Since the writing of our last research report (Plant Sci. Lett. 23:139-145, 1981), more experiments on maize anther culture in vitro were carried out. The medium employed was also zheng-14 and the materials were maize Dan-Sun 91 and its derivatives. Anthers, approximately 5000 in number, were inoculated. It was found that the average response, in terms of callus initiation and embryoid growth, was about 15 percent. More than 50 percent of the embryoids could grow into plantlets without any change of plant hormones in the medium. Out of the calli, 15 new lines were established. Seven of these new lines have been subcultured and maintained in the culture room for several months.
Regenerated plantlets, however, varied widely in their gross morphology. It was difficult to determine whether these variations were brought about by mutations or by adverse environments. Over 50 percent of them manifested a certain degree of chlorophyll deficiency. When they grew in the greenhouse during winter, they produced predominantly pistillate inflorescences. Fully developed kernels were occasionally obtained upon crossing these haploid plants with pollen from diploid Wilbur's Flint. Nevertheless, the percent of seed set was very low.
When male inflorescences of Dan-Sun 91 were immersed in 2,4-D solution (10 mg/l) for 6 h before inoculation, the treatment failed to yield higher percent of response to culturing than the control. This is very different from the experimental results with tomato anther culture. When pretreatment with 2,4-D was carried out, it consistently yielded better response to culturing.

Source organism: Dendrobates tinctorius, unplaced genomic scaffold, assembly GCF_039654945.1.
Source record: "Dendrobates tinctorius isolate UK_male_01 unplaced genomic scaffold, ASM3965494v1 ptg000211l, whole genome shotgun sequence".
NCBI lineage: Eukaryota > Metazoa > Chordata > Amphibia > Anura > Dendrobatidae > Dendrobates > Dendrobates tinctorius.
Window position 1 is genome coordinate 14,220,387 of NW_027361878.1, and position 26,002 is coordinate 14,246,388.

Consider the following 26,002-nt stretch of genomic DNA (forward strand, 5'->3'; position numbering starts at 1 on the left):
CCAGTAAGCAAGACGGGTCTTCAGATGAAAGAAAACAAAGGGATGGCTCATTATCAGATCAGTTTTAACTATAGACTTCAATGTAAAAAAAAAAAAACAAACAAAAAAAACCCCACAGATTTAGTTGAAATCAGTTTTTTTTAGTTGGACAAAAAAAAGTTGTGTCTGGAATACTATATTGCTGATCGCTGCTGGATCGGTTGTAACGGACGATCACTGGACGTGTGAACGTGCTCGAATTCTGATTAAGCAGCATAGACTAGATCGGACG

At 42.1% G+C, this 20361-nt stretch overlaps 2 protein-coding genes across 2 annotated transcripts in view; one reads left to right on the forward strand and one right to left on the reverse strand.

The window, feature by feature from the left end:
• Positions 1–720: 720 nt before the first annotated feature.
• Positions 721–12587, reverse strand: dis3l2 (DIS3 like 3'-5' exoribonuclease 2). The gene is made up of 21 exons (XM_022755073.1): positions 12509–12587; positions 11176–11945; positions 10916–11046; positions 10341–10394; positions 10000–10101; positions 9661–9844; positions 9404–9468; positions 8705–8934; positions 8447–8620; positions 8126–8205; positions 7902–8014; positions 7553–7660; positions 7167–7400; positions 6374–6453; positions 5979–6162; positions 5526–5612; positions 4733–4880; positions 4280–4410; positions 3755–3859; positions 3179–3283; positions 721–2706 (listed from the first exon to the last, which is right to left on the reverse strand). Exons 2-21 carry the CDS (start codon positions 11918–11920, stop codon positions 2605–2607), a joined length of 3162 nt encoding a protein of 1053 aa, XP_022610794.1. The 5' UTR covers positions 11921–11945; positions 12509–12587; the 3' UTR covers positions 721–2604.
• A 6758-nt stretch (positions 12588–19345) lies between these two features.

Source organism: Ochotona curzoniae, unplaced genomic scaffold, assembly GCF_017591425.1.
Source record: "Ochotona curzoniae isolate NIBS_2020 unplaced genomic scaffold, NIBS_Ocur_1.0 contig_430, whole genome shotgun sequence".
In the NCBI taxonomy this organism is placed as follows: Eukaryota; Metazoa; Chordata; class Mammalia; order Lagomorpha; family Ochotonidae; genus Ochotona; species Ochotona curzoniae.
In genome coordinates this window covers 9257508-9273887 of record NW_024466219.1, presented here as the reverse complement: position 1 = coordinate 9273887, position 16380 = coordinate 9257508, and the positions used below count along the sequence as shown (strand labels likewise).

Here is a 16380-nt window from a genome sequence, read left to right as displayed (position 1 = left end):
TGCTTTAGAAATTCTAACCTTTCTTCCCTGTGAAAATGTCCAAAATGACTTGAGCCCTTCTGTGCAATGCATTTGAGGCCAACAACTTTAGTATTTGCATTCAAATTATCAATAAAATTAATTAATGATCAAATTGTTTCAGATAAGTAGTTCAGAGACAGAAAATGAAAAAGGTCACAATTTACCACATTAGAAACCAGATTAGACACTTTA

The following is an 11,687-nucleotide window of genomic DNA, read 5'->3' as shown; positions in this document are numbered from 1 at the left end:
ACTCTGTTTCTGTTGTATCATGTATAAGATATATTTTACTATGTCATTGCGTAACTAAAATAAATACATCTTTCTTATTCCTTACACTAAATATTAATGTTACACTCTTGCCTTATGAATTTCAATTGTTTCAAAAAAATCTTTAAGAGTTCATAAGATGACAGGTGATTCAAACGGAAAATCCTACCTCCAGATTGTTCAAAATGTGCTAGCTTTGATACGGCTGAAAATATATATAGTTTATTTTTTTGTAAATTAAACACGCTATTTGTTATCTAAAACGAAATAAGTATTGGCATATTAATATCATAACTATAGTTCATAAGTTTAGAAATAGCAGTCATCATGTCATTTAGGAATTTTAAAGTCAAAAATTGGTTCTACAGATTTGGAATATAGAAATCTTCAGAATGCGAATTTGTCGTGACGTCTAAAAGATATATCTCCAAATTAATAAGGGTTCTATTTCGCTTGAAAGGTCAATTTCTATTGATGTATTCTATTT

It was also observed that during callus and embryoid initiations as many as 5 points of growth were found for a single anther. These growth points could exclusively lead to the development of embryoids or to the development of calli, or to the development of both calli and embryoids. There was no evidence of preference for any of them.
In order to have a high percent of survival in transplanting haploid plantlets from culture medium to the greenhouse, it was important to autoclave the soil. Furthermore, the newly transferred plantlets should be provided with 60 percent humidity, a day temperature of 65 to 70 F, and a night temperature of 55 to 60 F. Under these conditions, we obtained as high as 45 percent survival.
Margaret Yu and Y. C. Ting
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